Nisia could not have functioned without the cultural elements that created a fertile basis for its emergence. Based on the ethnographic accounts collected from the 5,000 newly-arrived immigrants from Soviet Georgia to Israel, Mars and Altman (1983) argued that Georgian society functions through four core values that form the basis of its second economy: (1) the competition for acquiring status in the society; (2) a high level of trust as a basis of honour; (3) the development of personal networks and (4) the ability of taking risks. These values were simultaneously revealed and reinforced through informal practices formed as a response to widespread shortage. Nisia was one of such practices. Without having a legal basis, nisia is based on trust. Engaging in nisia is a risk-taking activity for both the seller and the customer – the former is staking their funds, the latter their trust and honour. Nisia entails the punishment of social excommunication for those who are dishonoured by abusing the trust. Trust and honour have a cumulative impact on the development of personal networks – those who enjoy trust and honour expand their networks of connections while having large networks grants one further trust and honour.

Georgia’s sluggish economy started recovering in 2003 after the Rose Revolution, a peaceful change of the government followed by a wave of national anti-corruption reforms. As a result of these reforms, the role of connections, exchanging favours, gifts and other informal practices significantly decreased (Kupatadze 2012). However, some informal practices continued to thrive. Over 60 percent of Georgians reported that they still relied on private social safety nets such as nisia (Aliyev 2014).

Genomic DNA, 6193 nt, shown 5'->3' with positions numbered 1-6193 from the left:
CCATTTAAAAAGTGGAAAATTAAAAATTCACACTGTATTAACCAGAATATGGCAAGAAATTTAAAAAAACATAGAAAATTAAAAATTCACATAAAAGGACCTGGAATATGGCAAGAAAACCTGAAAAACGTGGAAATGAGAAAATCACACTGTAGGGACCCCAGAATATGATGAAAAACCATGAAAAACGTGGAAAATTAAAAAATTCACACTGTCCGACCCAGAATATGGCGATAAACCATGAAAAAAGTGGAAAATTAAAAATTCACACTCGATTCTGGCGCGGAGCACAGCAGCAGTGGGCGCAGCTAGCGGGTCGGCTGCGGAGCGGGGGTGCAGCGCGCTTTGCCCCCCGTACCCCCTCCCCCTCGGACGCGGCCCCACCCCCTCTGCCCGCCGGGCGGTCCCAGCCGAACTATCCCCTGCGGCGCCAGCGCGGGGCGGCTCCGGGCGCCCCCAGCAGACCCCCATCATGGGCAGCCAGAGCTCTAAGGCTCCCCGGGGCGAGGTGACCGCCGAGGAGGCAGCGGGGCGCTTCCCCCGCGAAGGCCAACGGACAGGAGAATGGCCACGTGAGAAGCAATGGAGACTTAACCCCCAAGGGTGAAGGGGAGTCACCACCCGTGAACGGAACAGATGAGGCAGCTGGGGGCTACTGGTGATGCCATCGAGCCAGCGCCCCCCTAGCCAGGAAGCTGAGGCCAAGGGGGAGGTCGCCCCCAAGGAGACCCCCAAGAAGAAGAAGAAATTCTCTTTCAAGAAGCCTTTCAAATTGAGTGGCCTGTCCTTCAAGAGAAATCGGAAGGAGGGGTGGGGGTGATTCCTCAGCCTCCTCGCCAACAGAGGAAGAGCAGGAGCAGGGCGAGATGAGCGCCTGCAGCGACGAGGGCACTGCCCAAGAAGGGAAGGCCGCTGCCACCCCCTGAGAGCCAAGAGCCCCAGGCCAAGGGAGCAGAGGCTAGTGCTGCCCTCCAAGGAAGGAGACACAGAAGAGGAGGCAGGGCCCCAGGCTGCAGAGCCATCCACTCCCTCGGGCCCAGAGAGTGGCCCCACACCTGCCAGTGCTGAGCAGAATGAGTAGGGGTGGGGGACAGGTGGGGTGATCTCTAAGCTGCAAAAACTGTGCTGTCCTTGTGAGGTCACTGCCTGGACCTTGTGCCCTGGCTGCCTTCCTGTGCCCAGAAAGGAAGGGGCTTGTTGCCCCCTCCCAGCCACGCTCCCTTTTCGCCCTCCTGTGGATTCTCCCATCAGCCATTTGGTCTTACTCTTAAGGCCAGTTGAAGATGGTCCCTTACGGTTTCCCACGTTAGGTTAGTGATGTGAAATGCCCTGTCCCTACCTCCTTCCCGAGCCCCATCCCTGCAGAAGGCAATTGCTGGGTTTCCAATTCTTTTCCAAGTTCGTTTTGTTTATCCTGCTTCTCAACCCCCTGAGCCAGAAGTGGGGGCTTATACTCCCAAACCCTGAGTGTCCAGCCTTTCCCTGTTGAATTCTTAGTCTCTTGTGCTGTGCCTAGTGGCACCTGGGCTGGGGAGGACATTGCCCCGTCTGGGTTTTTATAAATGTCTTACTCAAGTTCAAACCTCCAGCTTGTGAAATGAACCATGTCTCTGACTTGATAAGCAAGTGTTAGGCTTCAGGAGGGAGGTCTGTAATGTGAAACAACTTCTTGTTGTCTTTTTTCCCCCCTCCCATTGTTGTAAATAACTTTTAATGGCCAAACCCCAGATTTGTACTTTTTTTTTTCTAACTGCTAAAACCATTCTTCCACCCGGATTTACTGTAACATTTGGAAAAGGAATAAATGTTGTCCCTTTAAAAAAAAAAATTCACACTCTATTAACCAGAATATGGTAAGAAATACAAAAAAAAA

While microfinance organisations have been proliferating in Georgia since 1999, totalling 69 organisations in 2016 (Dushuashvili 2016), Georgians on low incomes have had trouble accessing their services. Not certain that they will be able to repay the loan within the stipulated time, they tend to use nisia that does not carry any legal obligations. The uncertainty about when the amount will be reimbursed, if at all, poses financial problems for the local mini-markets shopkeepers. Yet shopkeepers report that they engage in the loss-making informal activity because they feel they cannot refuse giving nisia to their acquaintances who might live in poverty (Giorgelashvili, Vachiberadze and Taktakishvili 2016). The primary factor encouraging nisia in the decades after the dissolution of the Soviet Union is natsnoboba. Replacing blat, this Georgian use of networks of acquaintances developed in the 1990s out of the need to survive the economic crisis. The reciprocal relations on which Georgians relied during times of hardship and through which they have established strong connections and networks still persist today.

The emergence and proliferation of supermarkets affected the business of local neighbourhood shops. Shopkeepers find it increasingly difficult to retain their loyal customers through nisia ever since large retail chains started offering their own credit options. A credit card called ‘More’ launched by a large Georgian retailer Nikora allows customers to make purchases on credit and pay it with zero-interest rate within the next 45 days (Nikora 2017). Local mini-markets find these practices hard to compete with. The event of a robbery in Gori, a small Georgian town, where the only thing taken from the local mini-market was a nisia notebook (Pisadze 2018), illustrates that customers buying the products on nisia might be less likely to pay off the loan, since they would otherwise borrow from retail chains. Following Gel’man (2012), nisia can be understood as a subversive informal practice, slowly undermining the existence of the Georgian mini-markets. Adopted by the mini-markets to increase profits and maintain loyal customers in the 1990s, it has turned against these shops as it began to affect their profits by attracting customers less likely to pay off their debts.


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Nikora. 2017. ‘Nikora Supermarket Network has Launched a New Credit Card More’, 18 December,

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Pisadze, N. 2018. ‘Gorshi, ert-erti maghaziidan e.ts. nisiebis rveuli moipares’, 1TV, 8 June,